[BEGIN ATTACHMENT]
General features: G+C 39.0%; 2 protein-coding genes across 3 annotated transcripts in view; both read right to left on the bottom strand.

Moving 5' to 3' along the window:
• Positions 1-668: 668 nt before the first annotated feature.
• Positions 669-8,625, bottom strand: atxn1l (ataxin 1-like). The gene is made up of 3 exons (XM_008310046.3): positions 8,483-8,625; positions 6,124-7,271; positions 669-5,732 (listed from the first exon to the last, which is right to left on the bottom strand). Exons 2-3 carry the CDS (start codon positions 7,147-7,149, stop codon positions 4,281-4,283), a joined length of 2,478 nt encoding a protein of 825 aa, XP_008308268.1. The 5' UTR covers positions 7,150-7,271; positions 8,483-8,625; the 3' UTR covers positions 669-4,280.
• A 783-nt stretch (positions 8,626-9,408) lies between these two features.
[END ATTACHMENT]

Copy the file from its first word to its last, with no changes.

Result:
General features: G+C 39.0%; 2 protein-coding genes across 3 annotated transcripts in view; both read right to left on the bottom strand.

Moving 5' to 3' along the window:
• Positions 1-668: 668 nt before the first annotated feature.
• Positions 669-8,625, bottom strand: atxn1l (ataxin 1-like). The gene is made up of 3 exons (XM_008310046.3): positions 8,483-8,625; positions 6,124-7,271; positions 669-5,732 (listed from the first exon to the last, which is right to left on the bottom strand). Exons 2-3 carry the CDS (start codon positions 7,147-7,149, stop codon positions 4,281-4,283), a joined length of 2,478 nt encoding a protein of 825 aa, XP_008308268.1. The 5' UTR covers positions 7,150-7,271; positions 8,483-8,625; the 3' UTR covers positions 669-4,280.
• A 783-nt stretch (positions 8,626-9,408) lies between these two features.